Port Community System
As part of the new order, the Council is establishing a new platform that will create a port community system involving every player, what he does, timing of activity and cost for such activity for all stakeholders and agencies in the ports. The idea is to establish a framework where the competitiveness of the industry will be enhanced beyond its neighbouring ports of Cotonou, Ghana, Cameroun, among others. It is to improve safety, security, integration of an intelligent processing of data from all stakeholders and other information. The platform will harmonise and simplify administrative and clearance procedures through the establishment of business networks. This is part of the efforts to improve the efficiency of shipping services in the country. The regulator has also taken this message to the stakeholders who have started registering with the Council as part of this new order.
How Genuine Declarations Will Boost Revenue
One area the ports regulator is focusing on now is how to get shippers to stop fraudulent practices through which the nation loses a lot of revenue. This is significant considering the expectations of the federal government from the shipping sector. The council believes that so much revenue can be generated from the ports sector once trade crime can be curtailed. Many have estimated that notwithstanding the bad economy that has affected all sectors, as much as N3trillion can be raised from the ports alone apart from what could be generated from the whole maritime industry.
The Council has been talking to shippers and freight forwarders to make genuine declarations to the customs instead of under-declaration, concealment and under-valuation of imports. Importers have over the decades formed the habit of cheating government through wrong declarations. This is responsible for some of the delays freight forwarders suffer in the ports before taking their goods. The result is that many of them who are discovered are issued with Debit Notes (DNs) which they have to pay before taking their goods. But in this, so much revenue is lost to some unscrupulous customs officers who demand ‘settlement’ to reduce the amount the importer is to pay to the government.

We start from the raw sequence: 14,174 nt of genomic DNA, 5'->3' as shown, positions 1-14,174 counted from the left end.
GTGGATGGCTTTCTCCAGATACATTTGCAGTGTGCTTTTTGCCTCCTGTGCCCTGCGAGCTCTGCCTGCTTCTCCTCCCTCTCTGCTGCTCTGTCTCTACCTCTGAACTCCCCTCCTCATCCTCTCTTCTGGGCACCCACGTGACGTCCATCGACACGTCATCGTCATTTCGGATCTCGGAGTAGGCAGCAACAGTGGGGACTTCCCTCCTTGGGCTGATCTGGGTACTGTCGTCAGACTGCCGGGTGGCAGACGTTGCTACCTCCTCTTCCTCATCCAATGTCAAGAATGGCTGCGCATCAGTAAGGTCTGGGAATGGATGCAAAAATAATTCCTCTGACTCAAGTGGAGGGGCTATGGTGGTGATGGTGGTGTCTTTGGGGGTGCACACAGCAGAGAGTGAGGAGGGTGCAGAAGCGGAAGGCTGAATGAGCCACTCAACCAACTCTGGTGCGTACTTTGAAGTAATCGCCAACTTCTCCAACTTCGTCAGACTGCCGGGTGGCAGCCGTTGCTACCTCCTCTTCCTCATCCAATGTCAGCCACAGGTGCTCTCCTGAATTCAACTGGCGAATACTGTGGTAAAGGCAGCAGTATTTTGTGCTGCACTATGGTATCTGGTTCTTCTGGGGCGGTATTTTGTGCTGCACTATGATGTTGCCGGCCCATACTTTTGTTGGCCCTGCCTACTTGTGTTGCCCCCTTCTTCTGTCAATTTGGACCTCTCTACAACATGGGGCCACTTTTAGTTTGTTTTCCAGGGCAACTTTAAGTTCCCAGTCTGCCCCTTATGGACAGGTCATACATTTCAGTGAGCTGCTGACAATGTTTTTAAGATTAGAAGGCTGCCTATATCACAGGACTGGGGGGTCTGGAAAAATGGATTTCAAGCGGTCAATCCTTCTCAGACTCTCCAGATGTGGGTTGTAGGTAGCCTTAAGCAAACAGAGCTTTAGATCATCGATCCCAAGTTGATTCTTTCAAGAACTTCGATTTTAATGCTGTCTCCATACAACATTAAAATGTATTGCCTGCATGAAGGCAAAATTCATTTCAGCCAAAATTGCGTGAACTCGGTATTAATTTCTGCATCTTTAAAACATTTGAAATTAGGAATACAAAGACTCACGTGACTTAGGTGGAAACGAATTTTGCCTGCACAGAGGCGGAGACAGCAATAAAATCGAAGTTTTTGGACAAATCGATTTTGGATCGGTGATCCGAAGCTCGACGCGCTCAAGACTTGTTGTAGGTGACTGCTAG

The Council has taken up this matter with both shippers and their freight forwarders to shun all forms of wrong declarations because of the negative effect on the economy. Executive Secretary of the Council, Bello, is of the view that the Nigeria Customs Service (NCS) should check such malpractices through the instrument of law. The Customs law provides enough punishment for those involved in trade crime. Last week, the new Comptroller-General, Col Hammed Ali (rtd), threatened to prosecute freight forwarders involved in any trade crime. Ali also threatened to sack officers of the Customs Service conniving with the freight forwarders or shippers to defraud the government. On the other hand, Bello said his Council as the regulator will do everything to enthrone transparency, predictability and efficiency in the ports. One of the instruments to check fraud in the system, according to him, is advanced cargo information system, popularly known as Cargo Tracking Note (CTN).
CTN, apart from fastening the process of cargo clearance, Bello said, will block pilferages and leakages in the harborages. He said, “You cannot import wrist watches or tyres and say they are tiles. This one, you know what the manifest is ..so before you come, you know, so the issue of compliance will be strengthened because unfortunately Nigerians don’t comply, they under-declare the goods they want to import.
This is tax evasion. If we pluck that, even the ship sometimes, they cut their gross registered tonnage (GRT) because of the amount they are to pay is tied to it. With CTN, they cannot do that…it is very transparent. Shippers’ Council will be able to see everything, including other agencies. This is the beginning of the new port order”.